Emotions still run high in Austria more than two years after Vienna’s 14 EU partners effectively blackballed the country after the formation of a new coalition government that included the anti-immigrant, rightist Freedom Party.

The sanctions, backed by center-left governments in such EU powerhouses as France and Germany, were lifted after less than a year, but Maria Rauch-Kallat, general secretary of Austria’s ruling center-right People’s Party, said her government is determined to prevent a repeat of the 2000 impasse.

“That was punishment without trial,” Ms. Rauch-Kallat said during a recent Washington visit. “Certainly in Austria there is not a strong feeling that more power should be going to Brussels at the expense of the regions.”

The debate has crystallized in arguments over a chief executive for the European Union, a kind of “super president” to beef up the office now held by Mr. Prodi.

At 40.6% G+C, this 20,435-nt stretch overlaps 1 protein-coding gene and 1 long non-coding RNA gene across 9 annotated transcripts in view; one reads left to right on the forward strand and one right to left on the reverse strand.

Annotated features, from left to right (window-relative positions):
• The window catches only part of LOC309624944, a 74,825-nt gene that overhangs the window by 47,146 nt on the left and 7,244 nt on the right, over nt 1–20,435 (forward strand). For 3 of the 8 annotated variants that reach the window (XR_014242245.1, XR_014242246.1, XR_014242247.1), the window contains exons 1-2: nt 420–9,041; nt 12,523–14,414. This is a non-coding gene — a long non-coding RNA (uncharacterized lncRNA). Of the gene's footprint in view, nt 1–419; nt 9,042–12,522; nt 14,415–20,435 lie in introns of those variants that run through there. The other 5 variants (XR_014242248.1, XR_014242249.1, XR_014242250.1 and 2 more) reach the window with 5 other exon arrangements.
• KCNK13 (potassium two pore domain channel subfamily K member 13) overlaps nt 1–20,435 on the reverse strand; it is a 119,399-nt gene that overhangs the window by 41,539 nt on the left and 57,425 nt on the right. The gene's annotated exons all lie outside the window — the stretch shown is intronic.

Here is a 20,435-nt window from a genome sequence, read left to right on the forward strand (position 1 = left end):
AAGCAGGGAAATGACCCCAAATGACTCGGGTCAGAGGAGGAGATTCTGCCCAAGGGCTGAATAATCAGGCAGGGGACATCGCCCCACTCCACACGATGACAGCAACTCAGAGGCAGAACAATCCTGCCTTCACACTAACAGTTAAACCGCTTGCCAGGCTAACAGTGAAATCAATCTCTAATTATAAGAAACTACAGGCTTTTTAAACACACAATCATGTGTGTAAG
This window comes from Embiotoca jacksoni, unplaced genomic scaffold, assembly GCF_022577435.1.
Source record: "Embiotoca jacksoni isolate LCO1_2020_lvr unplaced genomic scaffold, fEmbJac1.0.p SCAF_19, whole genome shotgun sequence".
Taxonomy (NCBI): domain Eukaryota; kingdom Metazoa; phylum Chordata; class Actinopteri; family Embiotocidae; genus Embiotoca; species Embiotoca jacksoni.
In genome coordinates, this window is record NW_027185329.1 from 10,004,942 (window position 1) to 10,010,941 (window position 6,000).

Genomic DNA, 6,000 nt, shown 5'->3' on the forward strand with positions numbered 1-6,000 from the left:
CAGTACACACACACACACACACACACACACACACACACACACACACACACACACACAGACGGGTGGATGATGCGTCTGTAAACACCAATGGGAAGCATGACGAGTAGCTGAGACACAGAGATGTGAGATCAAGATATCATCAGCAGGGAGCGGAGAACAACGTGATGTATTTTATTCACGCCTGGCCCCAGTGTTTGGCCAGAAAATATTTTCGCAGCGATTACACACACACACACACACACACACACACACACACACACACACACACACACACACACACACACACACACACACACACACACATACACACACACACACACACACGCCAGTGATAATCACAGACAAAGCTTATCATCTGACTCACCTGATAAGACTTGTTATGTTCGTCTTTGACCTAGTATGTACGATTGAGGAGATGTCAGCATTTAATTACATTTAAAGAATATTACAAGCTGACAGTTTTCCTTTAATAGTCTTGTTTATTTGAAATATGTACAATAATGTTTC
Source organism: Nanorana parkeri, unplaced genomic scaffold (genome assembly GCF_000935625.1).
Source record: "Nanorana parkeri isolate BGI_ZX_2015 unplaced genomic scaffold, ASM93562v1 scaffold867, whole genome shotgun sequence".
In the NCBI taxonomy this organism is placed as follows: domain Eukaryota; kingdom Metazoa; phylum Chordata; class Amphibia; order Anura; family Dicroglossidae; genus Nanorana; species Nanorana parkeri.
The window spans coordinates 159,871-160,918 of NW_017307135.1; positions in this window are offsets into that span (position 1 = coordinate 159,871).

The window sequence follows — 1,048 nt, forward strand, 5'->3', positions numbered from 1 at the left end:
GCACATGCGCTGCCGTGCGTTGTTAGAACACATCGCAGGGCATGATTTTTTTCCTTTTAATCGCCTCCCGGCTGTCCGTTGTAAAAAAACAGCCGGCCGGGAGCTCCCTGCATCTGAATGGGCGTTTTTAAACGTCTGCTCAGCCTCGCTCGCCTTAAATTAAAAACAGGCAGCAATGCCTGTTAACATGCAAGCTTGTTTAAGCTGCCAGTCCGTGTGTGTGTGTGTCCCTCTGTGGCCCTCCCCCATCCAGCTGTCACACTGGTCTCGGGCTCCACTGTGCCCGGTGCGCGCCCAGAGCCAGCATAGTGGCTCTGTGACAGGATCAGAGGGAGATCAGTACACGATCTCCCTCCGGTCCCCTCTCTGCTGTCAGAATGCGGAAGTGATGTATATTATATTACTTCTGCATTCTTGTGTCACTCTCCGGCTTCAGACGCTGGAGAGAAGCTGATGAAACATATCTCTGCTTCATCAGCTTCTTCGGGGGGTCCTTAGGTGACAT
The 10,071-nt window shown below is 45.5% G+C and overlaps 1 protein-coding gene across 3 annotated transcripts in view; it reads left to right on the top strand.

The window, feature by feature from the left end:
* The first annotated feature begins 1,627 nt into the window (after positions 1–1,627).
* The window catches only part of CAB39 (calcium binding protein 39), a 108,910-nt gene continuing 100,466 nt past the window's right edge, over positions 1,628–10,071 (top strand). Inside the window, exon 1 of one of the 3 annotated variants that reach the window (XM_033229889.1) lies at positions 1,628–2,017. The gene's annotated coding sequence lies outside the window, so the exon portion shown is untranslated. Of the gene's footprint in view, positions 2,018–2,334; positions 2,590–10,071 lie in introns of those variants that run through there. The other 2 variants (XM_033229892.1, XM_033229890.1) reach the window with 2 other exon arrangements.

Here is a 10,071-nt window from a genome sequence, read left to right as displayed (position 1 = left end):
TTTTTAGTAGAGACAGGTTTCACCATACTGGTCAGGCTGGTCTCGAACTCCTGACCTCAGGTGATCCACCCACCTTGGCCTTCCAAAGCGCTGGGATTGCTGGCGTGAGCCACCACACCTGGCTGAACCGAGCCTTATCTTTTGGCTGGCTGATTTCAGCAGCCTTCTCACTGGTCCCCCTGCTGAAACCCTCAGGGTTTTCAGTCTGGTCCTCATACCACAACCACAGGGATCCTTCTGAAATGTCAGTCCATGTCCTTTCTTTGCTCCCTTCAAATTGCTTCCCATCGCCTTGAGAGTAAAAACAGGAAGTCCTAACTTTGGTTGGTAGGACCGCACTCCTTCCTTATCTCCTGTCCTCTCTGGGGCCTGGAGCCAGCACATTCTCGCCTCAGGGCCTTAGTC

Mr. Prodi shares agenda-setting powers within the European Union with a “rotating presidency” in which each EU member presides for a six-month term.

The half-year term, held by Denmark, is widely criticized as too short for any one country to be effective. And when the alliance expands to two dozen members or more, an individual EU country would hold the agenda-setting post only once every 12 years or more.

Many believe the big EU powers are determined to use the convention to end what the Swiss newspaper Le Temps described as “the dictatorship of the minnows.”